Alternative Power

Jimmy MagahernDecember 2015
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America’s first openly gay big-city mayor comes home to helm an elite business network.

Neil Giuliano gazes up at the giant styrofoam snowflakes hanging from the rafters in the large open kitchen/living room space of his Tempe home and rolls his eyes, deflecting a compliment about getting his holiday decorating done early.

“Those are actually still up from last Christmas,” he says, with a laugh. “When February rolled around, I figured I’d just leave ‘em up.”

He’s also apologetic about the clutter left from the recent landscaping around the swimming pool, which, in keeping with the eclectic design of Tempe’s prized Shalimar neighborhood, is located in the front yard of the 47-year-old home, enclosed by a seven-foot wall. “That hasn’t been cleaned up yet,” he says. “It’s kind of a mess.”

Giuliano can be forgiven for falling a bit behind on his housekeeping. Since stepping down as four-term mayor of Tempe (1994-2004) – where he blazed a trail as the first openly gay mayor of a U.S. city with a population greater than 100,000 – Giuliano has lived primarily in San Francisco, where he served as president of GLAAD (the Gay & Lesbian Alliance Against Defamation) from 2005 to 2009. In 2010, he assumed CEO duties at the San Francisco AIDS Foundation – a title he held until resigning this past summer.

“I’ve always kept Tempe as my primary residence, traveling back here for long weekends and holidays,” says the single Giuliano, who turned 59 in October. “Off and on I’ve had different friends live here just to look after the place while I’ve been bouncing around.”

After leaving his post in San Francisco (“I just felt it was time to transition, do something new”), Giuliano moved back to Tempe “for good,” he says, taking a job as the new president and CEO of Greater Phoenix Leadership (GPL), the 40-year-old organization formerly known as the Phoenix 40, which now includes CEOs from more than 120 Valley companies employing more than 250,000 residents. Acting upon a recommendation by Phoenix mayor Greg Stanton, Giuliano took the post in November, replacing the retiring Tom Franz, who held the job since 2008.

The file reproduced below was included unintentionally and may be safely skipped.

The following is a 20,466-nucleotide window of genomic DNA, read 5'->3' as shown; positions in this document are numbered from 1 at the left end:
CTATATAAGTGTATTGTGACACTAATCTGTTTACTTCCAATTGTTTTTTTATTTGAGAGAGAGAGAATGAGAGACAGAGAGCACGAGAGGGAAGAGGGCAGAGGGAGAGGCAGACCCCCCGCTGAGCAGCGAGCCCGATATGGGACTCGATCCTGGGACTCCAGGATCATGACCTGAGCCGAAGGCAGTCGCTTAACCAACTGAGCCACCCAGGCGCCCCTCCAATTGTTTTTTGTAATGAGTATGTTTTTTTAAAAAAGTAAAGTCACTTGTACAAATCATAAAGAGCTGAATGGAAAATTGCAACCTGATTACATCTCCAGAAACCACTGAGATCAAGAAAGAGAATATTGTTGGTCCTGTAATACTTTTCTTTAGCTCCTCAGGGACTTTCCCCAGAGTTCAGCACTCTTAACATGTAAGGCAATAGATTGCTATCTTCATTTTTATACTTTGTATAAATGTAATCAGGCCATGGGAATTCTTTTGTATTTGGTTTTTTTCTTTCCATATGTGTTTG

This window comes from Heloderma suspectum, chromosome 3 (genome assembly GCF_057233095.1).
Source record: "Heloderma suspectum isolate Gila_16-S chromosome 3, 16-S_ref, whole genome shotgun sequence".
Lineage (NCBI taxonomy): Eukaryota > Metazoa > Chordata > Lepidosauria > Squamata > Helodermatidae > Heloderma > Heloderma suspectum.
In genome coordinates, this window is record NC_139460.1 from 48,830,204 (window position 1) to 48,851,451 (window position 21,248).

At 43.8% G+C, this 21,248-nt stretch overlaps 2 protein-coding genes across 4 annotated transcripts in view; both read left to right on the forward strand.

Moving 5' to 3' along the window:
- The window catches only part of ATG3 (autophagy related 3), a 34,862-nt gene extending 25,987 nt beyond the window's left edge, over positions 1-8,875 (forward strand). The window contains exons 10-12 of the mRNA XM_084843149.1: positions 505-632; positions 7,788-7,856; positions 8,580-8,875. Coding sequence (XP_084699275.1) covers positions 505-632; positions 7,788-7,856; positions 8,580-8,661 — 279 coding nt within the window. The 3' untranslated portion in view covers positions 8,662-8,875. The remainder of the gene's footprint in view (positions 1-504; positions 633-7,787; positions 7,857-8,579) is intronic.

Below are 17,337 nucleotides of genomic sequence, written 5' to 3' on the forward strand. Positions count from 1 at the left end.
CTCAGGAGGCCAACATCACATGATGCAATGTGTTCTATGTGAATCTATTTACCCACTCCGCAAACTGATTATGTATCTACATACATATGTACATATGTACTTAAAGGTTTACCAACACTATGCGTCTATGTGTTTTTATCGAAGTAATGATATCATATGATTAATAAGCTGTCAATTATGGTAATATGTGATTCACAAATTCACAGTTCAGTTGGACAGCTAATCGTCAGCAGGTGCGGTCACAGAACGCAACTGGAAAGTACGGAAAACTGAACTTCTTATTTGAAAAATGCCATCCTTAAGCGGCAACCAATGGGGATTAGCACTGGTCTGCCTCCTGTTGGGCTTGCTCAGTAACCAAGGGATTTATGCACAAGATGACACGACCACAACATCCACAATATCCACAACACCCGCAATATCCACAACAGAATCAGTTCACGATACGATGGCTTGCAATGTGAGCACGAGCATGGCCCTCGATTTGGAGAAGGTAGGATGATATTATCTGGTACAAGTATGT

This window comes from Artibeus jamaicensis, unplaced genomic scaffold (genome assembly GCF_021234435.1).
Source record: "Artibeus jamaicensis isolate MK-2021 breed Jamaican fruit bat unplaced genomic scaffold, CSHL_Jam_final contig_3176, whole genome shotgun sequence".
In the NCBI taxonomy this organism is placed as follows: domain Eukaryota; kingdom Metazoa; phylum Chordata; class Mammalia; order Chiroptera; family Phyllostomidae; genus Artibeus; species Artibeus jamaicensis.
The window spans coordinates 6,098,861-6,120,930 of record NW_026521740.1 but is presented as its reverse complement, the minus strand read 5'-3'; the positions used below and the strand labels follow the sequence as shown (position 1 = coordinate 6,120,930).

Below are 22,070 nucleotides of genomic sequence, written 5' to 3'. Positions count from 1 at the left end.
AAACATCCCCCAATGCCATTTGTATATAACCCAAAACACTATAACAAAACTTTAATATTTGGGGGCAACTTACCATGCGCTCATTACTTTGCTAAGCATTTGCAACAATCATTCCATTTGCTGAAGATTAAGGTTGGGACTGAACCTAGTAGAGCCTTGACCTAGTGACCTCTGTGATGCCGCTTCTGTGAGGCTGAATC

“For me, at this point in life, it’s about working with people I want to partner with to make good things happen,” says the man credited with guiding the construction of Tempe Town Lake and transitioning Mill Avenue into a durable entertainment district. “[Greater Phoenix Leadership] is designed to work at the intersection of corporate interests, government and politics, education and philanthropy. And I will be the person interacting in those sectors on behalf of the business community.”

photo courtesy City of Tempe; Giuliano in March of 2000, on the night of his fourth re-election as mayor of Tempe.Giuliano is excited to be returning to work in a community markedly different than the one that tried, unsuccessfully, to have him recalled as mayor in 2001. (Political opponents tried to oust the Republican politician after he voted to block city employees’ donations to the United Way because of the UWA-funded Boy Scouts ban on gays from becoming troop leaders.) In his intensely personal 2012 memoir The Campaign Within: A Mayor’s Private Journey to Public Leadership, Giuliano – who was closeted during his first term as Tempe’s mayor – detailed the inner turmoil leading to his coming out as gay at age 40. “As a young, moderate Republican in Arizona,” he wrote, “I would be like a piece of raw meat lowered into a shark tank.”